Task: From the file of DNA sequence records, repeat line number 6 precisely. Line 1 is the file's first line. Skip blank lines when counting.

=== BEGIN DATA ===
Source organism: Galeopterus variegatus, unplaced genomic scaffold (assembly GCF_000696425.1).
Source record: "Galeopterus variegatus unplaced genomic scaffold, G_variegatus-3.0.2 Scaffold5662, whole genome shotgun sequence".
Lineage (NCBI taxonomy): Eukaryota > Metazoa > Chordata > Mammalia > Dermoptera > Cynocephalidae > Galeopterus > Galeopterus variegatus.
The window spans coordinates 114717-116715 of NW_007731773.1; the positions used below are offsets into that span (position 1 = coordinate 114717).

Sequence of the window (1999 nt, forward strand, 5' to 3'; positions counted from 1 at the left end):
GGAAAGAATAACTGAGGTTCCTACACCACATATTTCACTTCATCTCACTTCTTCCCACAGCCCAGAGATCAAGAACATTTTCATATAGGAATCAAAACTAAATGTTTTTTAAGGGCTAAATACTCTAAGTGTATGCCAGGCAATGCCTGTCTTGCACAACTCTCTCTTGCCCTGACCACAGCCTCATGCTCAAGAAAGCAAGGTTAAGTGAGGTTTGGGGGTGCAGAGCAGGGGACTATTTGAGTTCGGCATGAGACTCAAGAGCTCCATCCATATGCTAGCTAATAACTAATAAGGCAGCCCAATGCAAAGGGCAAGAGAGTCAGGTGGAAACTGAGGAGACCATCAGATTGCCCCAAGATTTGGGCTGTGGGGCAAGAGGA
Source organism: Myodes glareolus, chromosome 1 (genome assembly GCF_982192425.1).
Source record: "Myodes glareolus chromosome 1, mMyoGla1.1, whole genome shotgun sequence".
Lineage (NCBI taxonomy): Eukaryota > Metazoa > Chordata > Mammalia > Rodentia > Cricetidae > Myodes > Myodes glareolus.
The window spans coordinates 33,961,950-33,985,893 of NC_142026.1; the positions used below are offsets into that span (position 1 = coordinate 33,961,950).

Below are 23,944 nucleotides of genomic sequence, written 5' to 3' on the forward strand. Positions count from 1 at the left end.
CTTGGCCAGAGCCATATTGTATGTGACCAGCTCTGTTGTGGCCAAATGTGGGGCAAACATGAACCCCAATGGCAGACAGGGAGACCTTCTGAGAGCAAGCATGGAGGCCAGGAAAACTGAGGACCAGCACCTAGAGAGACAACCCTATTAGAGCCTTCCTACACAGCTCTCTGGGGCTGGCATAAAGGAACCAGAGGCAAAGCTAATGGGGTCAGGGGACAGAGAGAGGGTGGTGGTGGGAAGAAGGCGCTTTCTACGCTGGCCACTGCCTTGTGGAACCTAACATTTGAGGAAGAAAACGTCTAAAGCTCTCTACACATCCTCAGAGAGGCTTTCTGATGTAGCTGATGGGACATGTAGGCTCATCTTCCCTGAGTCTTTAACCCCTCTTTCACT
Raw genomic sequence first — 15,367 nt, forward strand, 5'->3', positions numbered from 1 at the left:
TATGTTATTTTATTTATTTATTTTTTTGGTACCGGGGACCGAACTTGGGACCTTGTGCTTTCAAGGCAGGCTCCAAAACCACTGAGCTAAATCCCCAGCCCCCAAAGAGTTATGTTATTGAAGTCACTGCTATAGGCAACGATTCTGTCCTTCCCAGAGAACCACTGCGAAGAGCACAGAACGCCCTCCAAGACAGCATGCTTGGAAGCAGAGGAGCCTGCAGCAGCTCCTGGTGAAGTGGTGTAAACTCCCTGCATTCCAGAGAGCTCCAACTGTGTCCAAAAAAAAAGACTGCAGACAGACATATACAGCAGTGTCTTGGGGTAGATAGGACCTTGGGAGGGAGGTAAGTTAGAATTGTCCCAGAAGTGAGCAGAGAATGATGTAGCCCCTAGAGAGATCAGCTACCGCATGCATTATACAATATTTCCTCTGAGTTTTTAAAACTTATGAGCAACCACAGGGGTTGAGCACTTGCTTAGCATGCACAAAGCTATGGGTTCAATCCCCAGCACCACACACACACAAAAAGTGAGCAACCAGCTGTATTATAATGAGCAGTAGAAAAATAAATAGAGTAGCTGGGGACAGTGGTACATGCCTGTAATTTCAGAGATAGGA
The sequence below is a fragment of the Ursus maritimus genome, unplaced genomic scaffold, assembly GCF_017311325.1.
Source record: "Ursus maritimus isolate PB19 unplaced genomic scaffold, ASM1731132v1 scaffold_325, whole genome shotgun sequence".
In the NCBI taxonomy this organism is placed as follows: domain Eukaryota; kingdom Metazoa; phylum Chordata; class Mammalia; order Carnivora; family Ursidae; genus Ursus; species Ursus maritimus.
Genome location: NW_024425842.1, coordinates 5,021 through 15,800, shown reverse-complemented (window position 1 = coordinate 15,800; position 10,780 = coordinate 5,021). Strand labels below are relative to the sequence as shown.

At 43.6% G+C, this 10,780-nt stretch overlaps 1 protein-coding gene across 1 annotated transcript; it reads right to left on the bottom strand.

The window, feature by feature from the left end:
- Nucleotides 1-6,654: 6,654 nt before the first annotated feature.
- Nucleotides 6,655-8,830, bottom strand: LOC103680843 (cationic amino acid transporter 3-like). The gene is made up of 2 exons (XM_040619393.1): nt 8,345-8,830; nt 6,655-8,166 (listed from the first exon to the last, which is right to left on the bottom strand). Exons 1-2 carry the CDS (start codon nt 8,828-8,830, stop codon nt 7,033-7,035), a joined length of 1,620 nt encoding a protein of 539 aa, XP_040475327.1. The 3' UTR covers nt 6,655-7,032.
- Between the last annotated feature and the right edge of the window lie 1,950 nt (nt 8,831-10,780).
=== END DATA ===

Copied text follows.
GGAAAGAATAACTGAGGTTCCTACACCACATATTTCACTTCATCTCACTTCTTCCCACAGCCCAGAGATCAAGAACATTTTCATATAGGAATCAAAACTAAATGTTTTTTAAGGGCTAAATACTCTAAGTGTATGCCAGGCAATGCCTGTCTTGCACAACTCTCTCTTGCCCTGACCACAGCCTCATGCTCAAGAAAGCAAGGTTAAGTGAGGTTTGGGGGTGCAGAGCAGGGGACTATTTGAGTTCGGCATGAGACTCAAGAGCTCCATCCATATGCTAGCTAATAACTAATAAGGCAGCCCAATGCAAAGGGCAAGAGAGTCAGGTGGAAACTGAGGAGACCATCAGATTGCCCCAAGATTTGGGCTGTGGGGCAAGAGGA